Preservationists and clergy clash over proposed E.V./L.E.S. district


BY LESLEY SUSSMAN  |  Preservationists who want to see a large chunk of the Lower East Side and East Village designated as historic districts and religious leaders who oppose being told what to do with their houses of worship, laid out their arguments before the Landmarks Preservation Commission Tuesday in a contentious, jam-packed hearing.

It was the pro-preservation forces, however, who seemed to gain the upper hand at the 3:30 p.m. hearing, filling the ninth-floor hearing room at One Centre St. with a large number of supporters, many wearing stickers that read, “Preserve the East Village, Landmark Now.”

The 11 L.P.C. commissioners held the public hearing to gather feedback on a proposed 330-building district that would stretch zigzag fashion in a 15-block area from St. Marks Place to Second St. and from Avenue A almost to the Bowery.

A final vote by the commission isn’t expected for months to come. However, if the historic landmark designation goes into effect, it would lend protections to hundreds of historic buildings, including cultural icons like the La MaMa Theater, the former Fillmore East building and the Anthology Film Archives, as well as several houses of worship.

Currently, the only other historic districts in the neighborhood are a small enclave around St. Marks Church-in-the Bowery that was approved in 1979 — that includes buildings on Stuyvesant and E. Tenth Sts. — and, designated this January, one block of 26 quaint row houses and tenements along E. 10th St. between Avenues A and B on the north edge of Tompkins Square Park.

In the first hour and a half of the nearly three-hour hearing, roughly 80 speakers — mostly preservationists — had their say. Also testifying in favor of the historic landmark designation were representatives of City Councilmember Rosie Mendez, state Senator Daniel Squadron, Manhattan Borough President Scott Stringer and state Senator Tom Duane.

A spokesperson for Assemblymember Deborah Glick told Landmarks Commission Chairperson Robert Tierney that the assemblymember was “in full support of landmarking. We are only scratching the surface of what we need to do to preserve the existing historic character of the Lower East Side and East Village,” she said.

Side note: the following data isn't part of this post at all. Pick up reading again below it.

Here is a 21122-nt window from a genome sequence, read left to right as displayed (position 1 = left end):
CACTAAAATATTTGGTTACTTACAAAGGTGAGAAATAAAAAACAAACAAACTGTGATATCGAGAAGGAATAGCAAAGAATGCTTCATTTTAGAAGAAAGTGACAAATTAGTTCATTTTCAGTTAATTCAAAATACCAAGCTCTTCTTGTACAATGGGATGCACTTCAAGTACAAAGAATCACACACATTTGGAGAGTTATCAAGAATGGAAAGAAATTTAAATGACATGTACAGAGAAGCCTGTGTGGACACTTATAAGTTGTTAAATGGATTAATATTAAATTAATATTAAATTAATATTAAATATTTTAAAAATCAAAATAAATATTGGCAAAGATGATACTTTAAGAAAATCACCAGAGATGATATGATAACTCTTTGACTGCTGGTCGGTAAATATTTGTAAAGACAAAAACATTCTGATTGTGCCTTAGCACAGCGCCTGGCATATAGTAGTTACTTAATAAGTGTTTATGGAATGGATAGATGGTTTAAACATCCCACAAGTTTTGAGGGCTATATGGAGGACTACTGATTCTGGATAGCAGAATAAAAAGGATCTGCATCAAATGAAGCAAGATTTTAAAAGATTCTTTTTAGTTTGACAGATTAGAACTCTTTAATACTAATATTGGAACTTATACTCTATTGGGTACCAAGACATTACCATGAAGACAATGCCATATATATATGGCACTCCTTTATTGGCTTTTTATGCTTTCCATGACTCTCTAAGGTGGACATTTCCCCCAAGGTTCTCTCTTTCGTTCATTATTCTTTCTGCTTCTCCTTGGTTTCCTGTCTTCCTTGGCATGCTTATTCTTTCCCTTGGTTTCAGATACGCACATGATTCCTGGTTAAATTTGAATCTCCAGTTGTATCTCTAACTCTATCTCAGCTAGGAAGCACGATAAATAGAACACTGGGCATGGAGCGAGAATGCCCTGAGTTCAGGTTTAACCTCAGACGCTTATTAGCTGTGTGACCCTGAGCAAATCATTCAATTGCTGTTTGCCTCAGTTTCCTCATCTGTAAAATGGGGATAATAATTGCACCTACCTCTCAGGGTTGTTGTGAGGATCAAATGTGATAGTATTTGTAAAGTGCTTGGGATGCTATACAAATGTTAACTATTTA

Carolyn Ratcliffe, a member of a Community Board 3 subcommittee dealing with historic landmarking, said the community board was basically in support of the historic district designation.

However, she added, “We also want the commissioners to take into consideration the concerns of the religious organizations who are opposed to this and work together with them.”

Andrew Berman, executive director of the Greenwich Village Society for Historic Preservation, an organization advocating for the historic district’s creation, stressed the importance of protecting the area as a symbol of the city’s mercantile history and to honor the waves of immigrants that have called the neighborhood home.

Berman also emphasized the East Village’s more recent bohemian past when the neighborhood nurtured artists, painters, writers and musicians in the late 20th century.

“This is one of the most historically significant neighborhoods in the city of New York,” he said. “But despite that, the East Village and Lower East Side is surprisingly lacking in landmark protection.”

Among the handful of speakers opposed to a historic landmark designation for the neighborhood was Father Christopher Calin, dean and chief executive officer in residence of the Russian Orthodox Cathedral of the Holy Virgin Protection, 59 E. Second St.

The priest angrily told the commissioners that his church opposes “the forced landmark designation.”

“Landmark designation would require government approval for any alternation affecting the exterior of the designated property, effectively transferring authority from the cathedral to the civil authority,” he protested. “Thus, the civil government would dictate the religious freedoms of the church, a violation of the Establishment Clause of the First Amendment.”

Also speaking out against the proposed historic landmark plan was Anthony Donovan, a member of a local interfaith organization who said he was only speaking for himself as a local resident

“It’s simple,” Donovan said. “If you are imposing these regulations upon others, then you pay the extra costs.”

Donovan was referring to a grant program operated by L.P.C. that provides from $5,000 to $50,000 for restoration work to eligible owners of landmarked buildings, according to Elisabeth de Bourbon, the commission’s spokesperson. However, funding is not guaranteed.

Donovan also noted that religious organizations could not afford the public-relations efforts being mounted by many preservation groups, such as G.V.S.H.P, which has been sending out press releases on the proposed historic district and which handed out orange-and-blue stickers to supporters at the hearing.

Meanwhile, local architect Leo Blackman said local religious institutions’ fears “are not founded in fact.” He said that several churches have been demolished in recent years to make way for new developments, such as St Ann’s on E. 12th St., which was replaced by an N.Y.U. student dorm.

“We learned that religious leaders cannot be trusted to protect their patrimony for all of us,” Blackman said.

Tierney, meanwhile, said there was no timeline yet for a final decision about the East Village-Lower East Side Historic District. The hearing did not end with a vote by L.P.C., and a date for a future vote or additional hearings has not been set.